One of my earliest memories of my mother and father was of the two of them sitting at the kitchen table with stacks of envelopes. Mom was in charge of managing the family finances and paying bills. They would sit for hours trying to determine what bills they had to pay and who they could stall. I learned that the farther away I was from the kitchen the better off I would be. These were not good discussions and they never had a happy ending, just frustration and a stack of unpaid bills.

After seven lean years selling insurance, Dad's passion and hard work began to pay off. He had become a student of the industry and earned licenses, certifications, and knowledge that set him apart from many competitors. It was 1964 and strange things began happening on 37th Street. One evening my father pulled into the driveway in a new car. The family car was old and had seen better days. Shopping for a new automobile was often a dinner table topic of discussion that always ended with my father saying, "Someday when we have more money." On this particular evening the whole family climbed into the new car for a test drive. Dad was in a great mood and after a short while asked each of us for an opinion regarding the automobile. My response, "It is nice but is the ugliest shade of green that I have ever seen," caused my father to laugh so hard he had to pull off the road to catch his breath.

Another indication that something was going on occurred when our test drive ended up at Taggert's Ice Cream Parlor. It was the first time I remember the family going out for ice cream. It was a big deal and I still smile today whenever I go to Taggert's for a cone. Also worth noting, Dad returned the ugly green car and picked out a really pretty blue one. Who knows, maybe my comment about the color carried more weight than I thought.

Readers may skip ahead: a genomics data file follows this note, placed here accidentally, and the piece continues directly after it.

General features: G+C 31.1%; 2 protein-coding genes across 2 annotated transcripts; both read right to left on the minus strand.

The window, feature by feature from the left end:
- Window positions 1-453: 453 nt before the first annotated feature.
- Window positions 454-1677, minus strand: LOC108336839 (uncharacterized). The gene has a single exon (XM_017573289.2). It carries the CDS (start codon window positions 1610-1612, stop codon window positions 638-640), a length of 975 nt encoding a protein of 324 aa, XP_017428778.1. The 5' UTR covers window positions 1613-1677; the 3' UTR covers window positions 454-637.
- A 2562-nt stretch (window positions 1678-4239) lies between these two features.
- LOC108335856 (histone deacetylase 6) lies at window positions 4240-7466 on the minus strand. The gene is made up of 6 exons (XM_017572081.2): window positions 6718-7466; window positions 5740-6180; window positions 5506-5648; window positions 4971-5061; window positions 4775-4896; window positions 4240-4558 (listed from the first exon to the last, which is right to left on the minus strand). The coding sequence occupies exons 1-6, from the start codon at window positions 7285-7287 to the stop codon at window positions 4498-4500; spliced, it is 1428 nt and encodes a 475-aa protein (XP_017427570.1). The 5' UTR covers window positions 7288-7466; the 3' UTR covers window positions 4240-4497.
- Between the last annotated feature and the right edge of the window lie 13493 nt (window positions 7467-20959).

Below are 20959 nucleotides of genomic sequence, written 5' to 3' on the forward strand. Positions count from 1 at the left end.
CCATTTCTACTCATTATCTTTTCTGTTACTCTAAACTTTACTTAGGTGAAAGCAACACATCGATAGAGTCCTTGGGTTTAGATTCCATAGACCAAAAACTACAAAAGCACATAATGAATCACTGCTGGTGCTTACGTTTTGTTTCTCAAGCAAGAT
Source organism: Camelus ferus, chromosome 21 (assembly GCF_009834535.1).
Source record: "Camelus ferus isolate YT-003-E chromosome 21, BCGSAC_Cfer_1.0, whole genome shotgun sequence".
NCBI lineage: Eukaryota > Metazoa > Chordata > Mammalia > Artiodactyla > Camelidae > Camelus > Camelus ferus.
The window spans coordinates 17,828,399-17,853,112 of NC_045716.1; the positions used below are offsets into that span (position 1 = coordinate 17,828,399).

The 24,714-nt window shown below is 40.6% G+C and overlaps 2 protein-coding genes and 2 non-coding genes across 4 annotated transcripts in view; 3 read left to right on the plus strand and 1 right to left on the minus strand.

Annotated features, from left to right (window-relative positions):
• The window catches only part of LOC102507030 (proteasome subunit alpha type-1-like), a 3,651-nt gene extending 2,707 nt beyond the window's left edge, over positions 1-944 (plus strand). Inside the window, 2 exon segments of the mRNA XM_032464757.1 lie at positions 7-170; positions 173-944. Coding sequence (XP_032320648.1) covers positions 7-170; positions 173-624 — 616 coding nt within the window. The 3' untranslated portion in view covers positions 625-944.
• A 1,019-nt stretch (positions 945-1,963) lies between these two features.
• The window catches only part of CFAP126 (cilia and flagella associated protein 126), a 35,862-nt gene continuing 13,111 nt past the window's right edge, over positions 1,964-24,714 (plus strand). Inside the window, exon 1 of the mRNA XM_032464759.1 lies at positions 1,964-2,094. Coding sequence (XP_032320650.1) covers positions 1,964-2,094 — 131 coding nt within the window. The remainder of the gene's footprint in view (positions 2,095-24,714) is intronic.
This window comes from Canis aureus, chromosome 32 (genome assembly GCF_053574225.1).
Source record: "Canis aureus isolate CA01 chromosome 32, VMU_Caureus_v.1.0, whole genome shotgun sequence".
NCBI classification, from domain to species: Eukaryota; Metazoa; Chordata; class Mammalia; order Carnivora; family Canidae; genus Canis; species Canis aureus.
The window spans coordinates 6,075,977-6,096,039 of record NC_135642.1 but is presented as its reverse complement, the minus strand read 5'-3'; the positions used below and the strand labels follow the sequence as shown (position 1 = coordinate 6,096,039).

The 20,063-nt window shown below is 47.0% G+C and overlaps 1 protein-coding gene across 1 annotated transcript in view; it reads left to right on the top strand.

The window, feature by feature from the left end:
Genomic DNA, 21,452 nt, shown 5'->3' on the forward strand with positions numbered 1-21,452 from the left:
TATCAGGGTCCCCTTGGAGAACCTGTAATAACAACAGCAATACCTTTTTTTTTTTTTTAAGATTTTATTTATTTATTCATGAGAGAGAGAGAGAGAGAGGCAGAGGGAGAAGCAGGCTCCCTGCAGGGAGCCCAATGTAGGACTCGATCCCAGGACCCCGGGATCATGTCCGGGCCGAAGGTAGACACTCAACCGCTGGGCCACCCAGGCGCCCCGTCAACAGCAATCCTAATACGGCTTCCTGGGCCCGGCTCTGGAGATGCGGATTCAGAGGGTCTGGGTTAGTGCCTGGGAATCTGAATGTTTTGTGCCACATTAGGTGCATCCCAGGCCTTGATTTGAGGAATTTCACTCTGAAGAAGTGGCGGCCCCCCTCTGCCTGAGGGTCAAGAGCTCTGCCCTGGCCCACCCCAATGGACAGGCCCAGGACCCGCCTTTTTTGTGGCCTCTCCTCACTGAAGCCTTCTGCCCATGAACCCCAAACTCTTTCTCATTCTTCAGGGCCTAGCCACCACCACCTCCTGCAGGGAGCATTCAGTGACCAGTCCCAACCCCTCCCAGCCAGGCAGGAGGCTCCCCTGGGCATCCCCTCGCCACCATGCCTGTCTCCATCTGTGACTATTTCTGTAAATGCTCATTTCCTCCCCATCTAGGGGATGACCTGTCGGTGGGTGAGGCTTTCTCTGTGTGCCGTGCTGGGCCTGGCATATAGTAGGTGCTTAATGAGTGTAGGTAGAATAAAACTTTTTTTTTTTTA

The following Saturday morning dad did not go to the shoe store. He announced that he no longer needed to sell shoes and that we were going out to dinner to celebrate. Everyone dressed up and we went to one of the nicest restaurants in Canton. The dinner discussion that evening was different. My parents talked about goal setting, achieving goals, and celebrating victories. It was way over my head but I sure liked the celebration part. Life in the Sirak household became way more fun and it seemed as though we were always celebrating something.

As my dad became more successful, my parents began a search for a new home. I was not happy. Even as a young kid I was very set in my ways, did not like change, and was apprehensive about leaving our crowded home. My negative attitude changed quickly when I learned that I would have my own bedroom. Moving to the new home was a great improvement in our family's quality of life.


Excerpted from "The American Dream Revisited"
by .
Copyright © 2017 Gary Sirak.
Excerpted by permission of Morgan James Publishing.
All rights reserved. No part of this excerpt may be reproduced or reprinted without permission in writing from the publisher.
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Table of Contents

Preface v

Foreword vii

Note to Reader xi

Chapter 1 Why I Wrote this Book 1

Chapter 2 An Historic Perspective 5

Chapter 3 A Personal Perspective 9

Chapter 4 An Amish Perspective 17

Chapter 5 A Streetwise Perspective 25

Chapter 6 A Faith-Based Perspective 35

Chapter 7 A Father's Perspective 43

Chapter 8 A Survivor's Perspective 53

Chapter 9 A Challenged Perspective 61

Chapter 10 A Political Perspective 69

Chapter 11 A Kid's Perspective 81

Chapter 12 An Immigrant's Perspective 89

Chapter 13 An Artistic Perspective 95

Chapter 14 A General's Perspective 105

Chapter 15 My Perspective 113

Epilogue A Karmic Perspective 119

Acknowledgements 121